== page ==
Siddhartha Notes & Analysis
The free Siddhartha notes include comprehensive information and analysis to help you understand the book. These free notes consist of about 71 pages (21,121 words) and contain the following sections:
Siddhartha Plot Summary
Siddhartha grows up with his friend Govinda in a small village in India. They are taught to believe in ancient Hindu teachings by Siddhartha's father, yet the young man becomes restless and decides to go out and explore the world to find answers to his questions. The ancient Hindu teachings seem silly to him, and according to Siddhartha, they offer inadequate explanations of the ways of the world. Govinda leaves the village with him for different reasons; he admires Siddhartha's intelligence and hopes that he shall become successful by staying with him, as his "shadow," following him wherever he goes. They both lead lives as wandering Samanas, self-exiles of society living in self-denial. They suppress all bodily desires by fasting, breathing control, and living in poverty; only the natural world is embraced as truth, and meditation is practiced regularly. After three years, Siddhartha grows weary of this life, too, and decides to accompany Govinda to visit the Buddha in Savathi. Govinda becomes a disciple of Buddha while Siddhartha continues his journey alone, still wishing to understand the world for himself since all teachings have failed to accomplish this, including the ancient beliefs of the Hindus and this new religion of Buddha. However, Siddhartha wishes to have the enlightenment that Buddha has attained by listening to the voice of his Self instead of denying it.
It is lust that afflicts him first when he meets the beautiful Kamala in the town of Samsara. But in order to be his lover, she requires him obtain shoes, clothes, and money to buy her presents. Siddhartha becomes a merchant, accrues wealth and learns much about lovemaking from this beautiful woman. Over time, the desires of his body rage out of control; he gambles, drinks wine heavily, and becomes greedy. He remains in Samsara for many years, until, struck by his mortality, he notices how old he has become. Realizing his folly and how many years have been lost, Siddhartha simply walks away from Samsara, never to return to his riches or to Kamala. She is left pregnant with his unborn son. Ashamed at his wickedness, Siddhartha contemplates suicide near a river but stops after seeing his reflection in the water and being reminded of his innocent childhood. Falling asleep after this depression, he awakens to see Govinda nearby, who has remained Buddha's disciple all this time and has not changed at all. Siddhartha has changed so much that Govinda doesn't even recognize him and is disgusted to see his rich clothes. Govinda leaves; Siddhartha decides to remain near the river and live with the ferryman, Vasudeva.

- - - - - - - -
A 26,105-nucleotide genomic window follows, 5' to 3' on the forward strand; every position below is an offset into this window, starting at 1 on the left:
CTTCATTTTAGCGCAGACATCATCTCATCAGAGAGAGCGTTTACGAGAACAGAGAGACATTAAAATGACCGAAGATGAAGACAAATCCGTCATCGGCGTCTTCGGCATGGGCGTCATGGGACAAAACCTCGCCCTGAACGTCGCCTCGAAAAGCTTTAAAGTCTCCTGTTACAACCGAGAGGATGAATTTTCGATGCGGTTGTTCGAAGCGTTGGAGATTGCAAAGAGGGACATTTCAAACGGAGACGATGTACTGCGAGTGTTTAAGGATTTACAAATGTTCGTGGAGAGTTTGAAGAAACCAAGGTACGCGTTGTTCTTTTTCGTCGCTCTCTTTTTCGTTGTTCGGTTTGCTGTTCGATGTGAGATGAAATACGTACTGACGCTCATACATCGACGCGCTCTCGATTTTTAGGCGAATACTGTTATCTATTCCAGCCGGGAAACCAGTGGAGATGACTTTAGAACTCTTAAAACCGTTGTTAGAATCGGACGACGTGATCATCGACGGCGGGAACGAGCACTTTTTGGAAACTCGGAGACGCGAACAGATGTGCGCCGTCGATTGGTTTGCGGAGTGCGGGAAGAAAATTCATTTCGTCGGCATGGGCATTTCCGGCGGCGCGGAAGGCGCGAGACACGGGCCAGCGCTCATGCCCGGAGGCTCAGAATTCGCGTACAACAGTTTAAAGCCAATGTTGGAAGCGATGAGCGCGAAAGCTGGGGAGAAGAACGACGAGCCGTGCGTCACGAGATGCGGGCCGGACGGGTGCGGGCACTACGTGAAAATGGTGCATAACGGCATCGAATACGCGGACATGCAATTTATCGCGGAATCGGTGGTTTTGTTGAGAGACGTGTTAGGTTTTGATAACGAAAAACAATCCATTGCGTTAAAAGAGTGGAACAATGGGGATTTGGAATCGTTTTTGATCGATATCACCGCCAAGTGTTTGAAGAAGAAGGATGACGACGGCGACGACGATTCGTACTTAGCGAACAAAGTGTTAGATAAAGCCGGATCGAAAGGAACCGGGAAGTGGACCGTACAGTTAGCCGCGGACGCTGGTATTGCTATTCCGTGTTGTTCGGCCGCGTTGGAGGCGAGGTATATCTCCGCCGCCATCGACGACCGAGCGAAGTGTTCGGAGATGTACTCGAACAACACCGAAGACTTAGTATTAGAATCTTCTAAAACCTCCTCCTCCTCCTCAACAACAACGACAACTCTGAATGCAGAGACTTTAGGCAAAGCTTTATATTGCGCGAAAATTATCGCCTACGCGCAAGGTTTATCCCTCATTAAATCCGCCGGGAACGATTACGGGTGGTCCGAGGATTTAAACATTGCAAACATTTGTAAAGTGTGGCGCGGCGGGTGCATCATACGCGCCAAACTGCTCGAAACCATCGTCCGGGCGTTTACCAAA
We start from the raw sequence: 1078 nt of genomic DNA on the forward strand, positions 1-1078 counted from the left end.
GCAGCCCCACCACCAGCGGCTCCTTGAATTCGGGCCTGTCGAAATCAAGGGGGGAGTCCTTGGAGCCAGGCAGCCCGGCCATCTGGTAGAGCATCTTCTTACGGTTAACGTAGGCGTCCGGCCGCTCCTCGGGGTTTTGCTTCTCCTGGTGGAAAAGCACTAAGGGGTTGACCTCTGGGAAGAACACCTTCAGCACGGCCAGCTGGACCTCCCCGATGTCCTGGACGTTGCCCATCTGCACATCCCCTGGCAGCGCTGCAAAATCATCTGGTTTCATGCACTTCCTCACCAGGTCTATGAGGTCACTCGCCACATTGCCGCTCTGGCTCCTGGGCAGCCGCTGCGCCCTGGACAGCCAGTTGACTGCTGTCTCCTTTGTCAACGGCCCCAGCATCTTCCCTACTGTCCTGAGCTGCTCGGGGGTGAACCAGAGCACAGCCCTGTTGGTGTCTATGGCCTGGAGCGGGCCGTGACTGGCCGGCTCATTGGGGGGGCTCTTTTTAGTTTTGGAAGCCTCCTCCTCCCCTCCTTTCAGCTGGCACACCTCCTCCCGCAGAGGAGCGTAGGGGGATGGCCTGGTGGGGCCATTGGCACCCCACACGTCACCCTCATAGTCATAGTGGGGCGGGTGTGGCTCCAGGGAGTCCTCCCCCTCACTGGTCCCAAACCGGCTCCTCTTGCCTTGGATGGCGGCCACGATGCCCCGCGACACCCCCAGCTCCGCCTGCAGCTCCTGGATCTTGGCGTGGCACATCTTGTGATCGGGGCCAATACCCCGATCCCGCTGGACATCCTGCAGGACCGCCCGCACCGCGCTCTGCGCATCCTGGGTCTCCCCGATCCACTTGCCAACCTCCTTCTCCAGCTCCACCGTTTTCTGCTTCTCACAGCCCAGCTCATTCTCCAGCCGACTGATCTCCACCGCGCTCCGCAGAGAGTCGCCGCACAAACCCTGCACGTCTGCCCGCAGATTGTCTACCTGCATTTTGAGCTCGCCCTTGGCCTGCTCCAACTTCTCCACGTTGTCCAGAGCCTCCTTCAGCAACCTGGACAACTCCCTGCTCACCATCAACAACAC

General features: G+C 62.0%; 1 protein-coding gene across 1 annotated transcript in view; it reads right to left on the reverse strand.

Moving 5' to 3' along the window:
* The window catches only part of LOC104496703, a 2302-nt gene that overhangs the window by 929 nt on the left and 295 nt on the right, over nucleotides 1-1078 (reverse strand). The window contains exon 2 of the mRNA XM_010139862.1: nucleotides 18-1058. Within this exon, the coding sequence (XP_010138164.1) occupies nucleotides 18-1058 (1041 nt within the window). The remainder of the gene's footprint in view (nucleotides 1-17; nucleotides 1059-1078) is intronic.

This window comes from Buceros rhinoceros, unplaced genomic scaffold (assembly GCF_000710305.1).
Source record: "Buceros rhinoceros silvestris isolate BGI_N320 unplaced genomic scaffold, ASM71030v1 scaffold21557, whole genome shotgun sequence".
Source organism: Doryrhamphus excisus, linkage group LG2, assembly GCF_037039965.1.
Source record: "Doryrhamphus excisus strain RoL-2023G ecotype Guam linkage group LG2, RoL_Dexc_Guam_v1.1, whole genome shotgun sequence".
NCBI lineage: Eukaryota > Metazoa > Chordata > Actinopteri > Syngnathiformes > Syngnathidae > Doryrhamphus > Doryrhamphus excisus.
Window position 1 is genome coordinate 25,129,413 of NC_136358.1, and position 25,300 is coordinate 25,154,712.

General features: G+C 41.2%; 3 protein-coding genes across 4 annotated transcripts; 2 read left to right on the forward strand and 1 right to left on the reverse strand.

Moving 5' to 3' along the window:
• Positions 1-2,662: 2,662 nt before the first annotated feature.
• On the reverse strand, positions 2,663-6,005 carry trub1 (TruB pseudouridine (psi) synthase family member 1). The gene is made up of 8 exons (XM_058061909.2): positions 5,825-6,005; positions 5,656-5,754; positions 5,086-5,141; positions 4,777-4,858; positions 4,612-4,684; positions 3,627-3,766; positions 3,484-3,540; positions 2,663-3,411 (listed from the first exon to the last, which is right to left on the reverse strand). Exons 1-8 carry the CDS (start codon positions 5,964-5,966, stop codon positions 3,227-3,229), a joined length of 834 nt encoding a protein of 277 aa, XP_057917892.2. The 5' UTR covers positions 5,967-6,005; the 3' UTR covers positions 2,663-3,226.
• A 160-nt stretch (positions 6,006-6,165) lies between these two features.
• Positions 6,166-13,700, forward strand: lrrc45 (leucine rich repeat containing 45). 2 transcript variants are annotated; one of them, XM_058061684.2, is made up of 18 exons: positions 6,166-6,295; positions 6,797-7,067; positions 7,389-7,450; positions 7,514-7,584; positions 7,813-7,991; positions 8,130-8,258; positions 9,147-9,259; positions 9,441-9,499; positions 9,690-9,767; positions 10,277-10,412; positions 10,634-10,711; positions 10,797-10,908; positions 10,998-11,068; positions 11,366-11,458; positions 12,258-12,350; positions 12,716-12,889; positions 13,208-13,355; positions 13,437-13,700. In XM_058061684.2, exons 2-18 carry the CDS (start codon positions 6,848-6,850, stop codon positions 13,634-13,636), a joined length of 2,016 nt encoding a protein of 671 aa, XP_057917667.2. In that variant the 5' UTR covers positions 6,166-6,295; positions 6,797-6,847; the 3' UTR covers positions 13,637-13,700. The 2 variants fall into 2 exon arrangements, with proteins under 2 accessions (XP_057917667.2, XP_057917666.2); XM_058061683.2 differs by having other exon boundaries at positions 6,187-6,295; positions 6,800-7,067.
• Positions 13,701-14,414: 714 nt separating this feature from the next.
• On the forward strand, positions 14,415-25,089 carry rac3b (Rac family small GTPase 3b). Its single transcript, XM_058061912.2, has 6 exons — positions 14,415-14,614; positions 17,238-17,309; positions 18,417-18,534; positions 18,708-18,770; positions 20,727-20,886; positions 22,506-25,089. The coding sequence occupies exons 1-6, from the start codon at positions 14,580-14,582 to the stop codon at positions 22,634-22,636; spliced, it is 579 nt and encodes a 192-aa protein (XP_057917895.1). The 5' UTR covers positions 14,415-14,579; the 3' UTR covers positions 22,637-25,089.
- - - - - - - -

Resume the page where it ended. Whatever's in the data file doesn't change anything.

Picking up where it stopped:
Only after living a life of self-denial and then experiencing sins for himself does Siddhartha finally find wisdom about the world. Vasudeva teaches him how to listen to the quiet sounds of the river, endlessly flowing, and he realizes that the world is simply a recurring cycle. Nothing really changes at all. His selfish ego destroyed, Siddhartha realizes the unimportance of one self alone since his life is a part of the greater unity of things that is "Om." Later Kamala dies after bringing his son, Young Siddhartha, to him. The young boy despises his father's gentleness and his boring life near the river, for he has not experienced the world. After his son returns to Samsara, Siddhartha is heartbroken that Young Siddhartha must endure the same trials of sin and depression that he himself has already overcome. Realizing that he cannot shelter anyone from the world and that each must find his own path towards understanding, Siddhartha heals. He had as a young boy fled from his own Brahmin father and never returned; why should it be so bad now when his son leaves him? It is a part of the world's cycle.
Vasudeva goes into the forest, into the "oneness", and leaves Siddhartha to row the ferry himself. After a few years, old Govinda appears again, wishing to learn from Siddhartha's wisdom. Govinda has remained unchanged, a devout disciple of Buddha, for he has not experienced the world like Siddhartha. Siddhartha's smile and face have finally become much like that of the Buddha, although he had never been Buddha's disciple. Govinda is stunned at Siddhartha's transformation but remains confused as to how he has achieved enlightenment. Govinda has been devout, faithful, and subservient while Siddhartha led a life of sin before coming to peace. These two old men meet there at the river's edge; one has progressed and found meaning in life, and the other has spent life stagnating, by blindly following the teachings of another rather than teaching himself by trial and error. It is personal experience, not age, which teaches wisdom.